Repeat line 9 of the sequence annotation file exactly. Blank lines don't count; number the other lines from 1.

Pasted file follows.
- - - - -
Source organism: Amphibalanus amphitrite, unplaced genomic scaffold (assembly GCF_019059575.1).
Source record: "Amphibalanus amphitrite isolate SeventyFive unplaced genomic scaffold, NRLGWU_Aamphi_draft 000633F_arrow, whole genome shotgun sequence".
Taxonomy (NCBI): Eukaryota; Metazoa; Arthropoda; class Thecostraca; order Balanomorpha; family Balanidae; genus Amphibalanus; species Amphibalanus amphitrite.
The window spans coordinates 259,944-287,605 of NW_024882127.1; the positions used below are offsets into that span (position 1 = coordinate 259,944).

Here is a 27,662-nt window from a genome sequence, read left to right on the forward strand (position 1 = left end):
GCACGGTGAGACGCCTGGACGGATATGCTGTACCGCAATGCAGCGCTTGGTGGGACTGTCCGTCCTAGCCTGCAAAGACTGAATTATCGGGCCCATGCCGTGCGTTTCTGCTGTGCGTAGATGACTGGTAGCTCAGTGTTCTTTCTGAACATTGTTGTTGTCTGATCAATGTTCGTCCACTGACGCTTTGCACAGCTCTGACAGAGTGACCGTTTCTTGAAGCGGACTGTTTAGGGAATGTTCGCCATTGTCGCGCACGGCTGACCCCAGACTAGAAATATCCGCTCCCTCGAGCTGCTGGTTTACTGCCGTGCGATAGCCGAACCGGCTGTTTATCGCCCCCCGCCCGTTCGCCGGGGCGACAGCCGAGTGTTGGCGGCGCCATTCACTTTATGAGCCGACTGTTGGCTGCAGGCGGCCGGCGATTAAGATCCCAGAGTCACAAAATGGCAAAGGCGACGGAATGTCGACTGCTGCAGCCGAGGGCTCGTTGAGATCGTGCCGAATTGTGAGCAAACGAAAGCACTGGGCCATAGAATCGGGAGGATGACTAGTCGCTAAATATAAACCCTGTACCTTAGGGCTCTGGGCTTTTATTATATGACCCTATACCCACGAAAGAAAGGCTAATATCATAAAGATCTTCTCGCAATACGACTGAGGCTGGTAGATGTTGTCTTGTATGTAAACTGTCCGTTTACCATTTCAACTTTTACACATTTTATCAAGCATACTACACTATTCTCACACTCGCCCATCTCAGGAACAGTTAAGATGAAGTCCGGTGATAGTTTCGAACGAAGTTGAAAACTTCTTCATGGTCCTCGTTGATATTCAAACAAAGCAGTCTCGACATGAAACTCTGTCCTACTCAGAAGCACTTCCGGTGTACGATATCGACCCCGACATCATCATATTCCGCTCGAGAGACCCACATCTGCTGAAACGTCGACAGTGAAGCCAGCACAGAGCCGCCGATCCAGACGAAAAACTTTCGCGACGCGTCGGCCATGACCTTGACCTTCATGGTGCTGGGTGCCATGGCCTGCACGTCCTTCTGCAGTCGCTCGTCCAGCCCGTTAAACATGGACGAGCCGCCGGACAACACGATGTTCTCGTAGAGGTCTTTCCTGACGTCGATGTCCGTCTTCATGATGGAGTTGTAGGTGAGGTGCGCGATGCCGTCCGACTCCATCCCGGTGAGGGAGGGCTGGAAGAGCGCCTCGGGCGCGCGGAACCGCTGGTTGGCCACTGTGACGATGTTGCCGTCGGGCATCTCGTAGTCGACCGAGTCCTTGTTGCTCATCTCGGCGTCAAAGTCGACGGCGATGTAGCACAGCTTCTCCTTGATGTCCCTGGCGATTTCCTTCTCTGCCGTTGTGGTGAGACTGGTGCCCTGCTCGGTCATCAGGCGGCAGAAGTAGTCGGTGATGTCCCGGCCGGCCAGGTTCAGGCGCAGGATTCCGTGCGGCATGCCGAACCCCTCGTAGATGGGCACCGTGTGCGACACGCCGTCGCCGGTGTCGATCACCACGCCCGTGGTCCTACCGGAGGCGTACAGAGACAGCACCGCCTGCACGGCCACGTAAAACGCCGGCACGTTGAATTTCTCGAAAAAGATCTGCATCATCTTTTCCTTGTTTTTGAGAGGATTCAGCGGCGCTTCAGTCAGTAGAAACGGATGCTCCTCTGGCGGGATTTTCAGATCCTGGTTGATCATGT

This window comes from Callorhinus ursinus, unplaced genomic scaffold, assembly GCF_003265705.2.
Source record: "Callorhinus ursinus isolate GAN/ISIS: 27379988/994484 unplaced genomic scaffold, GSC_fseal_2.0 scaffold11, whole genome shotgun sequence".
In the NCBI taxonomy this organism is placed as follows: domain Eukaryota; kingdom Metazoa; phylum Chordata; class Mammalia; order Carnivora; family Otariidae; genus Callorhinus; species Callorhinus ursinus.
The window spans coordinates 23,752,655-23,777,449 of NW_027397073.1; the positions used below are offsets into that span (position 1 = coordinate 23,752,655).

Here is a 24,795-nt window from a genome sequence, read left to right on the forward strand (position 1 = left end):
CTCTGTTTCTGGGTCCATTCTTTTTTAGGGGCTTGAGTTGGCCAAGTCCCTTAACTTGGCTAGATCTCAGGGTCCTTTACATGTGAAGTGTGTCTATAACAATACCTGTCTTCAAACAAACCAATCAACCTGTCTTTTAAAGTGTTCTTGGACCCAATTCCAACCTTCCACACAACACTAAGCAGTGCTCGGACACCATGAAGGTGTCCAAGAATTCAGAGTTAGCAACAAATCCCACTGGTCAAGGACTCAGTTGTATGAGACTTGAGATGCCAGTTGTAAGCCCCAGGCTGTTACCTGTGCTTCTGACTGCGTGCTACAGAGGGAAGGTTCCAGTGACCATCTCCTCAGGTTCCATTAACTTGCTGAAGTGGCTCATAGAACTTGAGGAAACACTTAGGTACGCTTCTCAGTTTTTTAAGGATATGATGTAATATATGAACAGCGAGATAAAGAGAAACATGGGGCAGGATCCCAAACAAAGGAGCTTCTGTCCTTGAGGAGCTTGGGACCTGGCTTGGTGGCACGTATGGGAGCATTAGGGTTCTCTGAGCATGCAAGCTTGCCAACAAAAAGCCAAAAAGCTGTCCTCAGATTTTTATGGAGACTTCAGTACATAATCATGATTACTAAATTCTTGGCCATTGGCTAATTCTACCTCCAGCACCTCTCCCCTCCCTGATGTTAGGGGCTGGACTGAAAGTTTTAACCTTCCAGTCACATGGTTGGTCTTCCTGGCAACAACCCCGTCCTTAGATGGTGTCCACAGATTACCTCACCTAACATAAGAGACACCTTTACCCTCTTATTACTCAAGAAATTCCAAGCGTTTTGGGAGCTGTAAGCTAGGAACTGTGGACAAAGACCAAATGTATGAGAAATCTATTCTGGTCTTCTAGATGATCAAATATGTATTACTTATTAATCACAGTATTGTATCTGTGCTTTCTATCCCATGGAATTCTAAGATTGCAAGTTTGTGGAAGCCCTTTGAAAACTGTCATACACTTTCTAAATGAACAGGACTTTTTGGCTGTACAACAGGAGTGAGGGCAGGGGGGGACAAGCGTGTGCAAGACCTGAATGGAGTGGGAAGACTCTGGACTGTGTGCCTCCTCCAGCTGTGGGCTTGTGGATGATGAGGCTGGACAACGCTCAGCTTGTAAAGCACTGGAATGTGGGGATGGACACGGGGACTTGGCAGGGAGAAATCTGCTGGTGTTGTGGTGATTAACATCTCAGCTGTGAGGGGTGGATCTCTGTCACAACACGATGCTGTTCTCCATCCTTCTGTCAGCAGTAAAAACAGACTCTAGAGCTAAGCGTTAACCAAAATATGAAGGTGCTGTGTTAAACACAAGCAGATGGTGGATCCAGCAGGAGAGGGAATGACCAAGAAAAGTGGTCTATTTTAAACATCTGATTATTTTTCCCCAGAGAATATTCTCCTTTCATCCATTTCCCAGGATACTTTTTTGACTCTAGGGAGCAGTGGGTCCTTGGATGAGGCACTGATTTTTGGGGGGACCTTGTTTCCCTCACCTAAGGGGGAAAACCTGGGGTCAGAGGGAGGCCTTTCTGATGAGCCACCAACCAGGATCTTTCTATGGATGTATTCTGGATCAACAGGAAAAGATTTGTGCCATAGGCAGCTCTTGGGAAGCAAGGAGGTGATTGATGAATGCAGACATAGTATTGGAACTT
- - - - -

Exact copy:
In the NCBI taxonomy this organism is placed as follows: domain Eukaryota; kingdom Metazoa; phylum Chordata; class Mammalia; order Carnivora; family Otariidae; genus Callorhinus; species Callorhinus ursinus.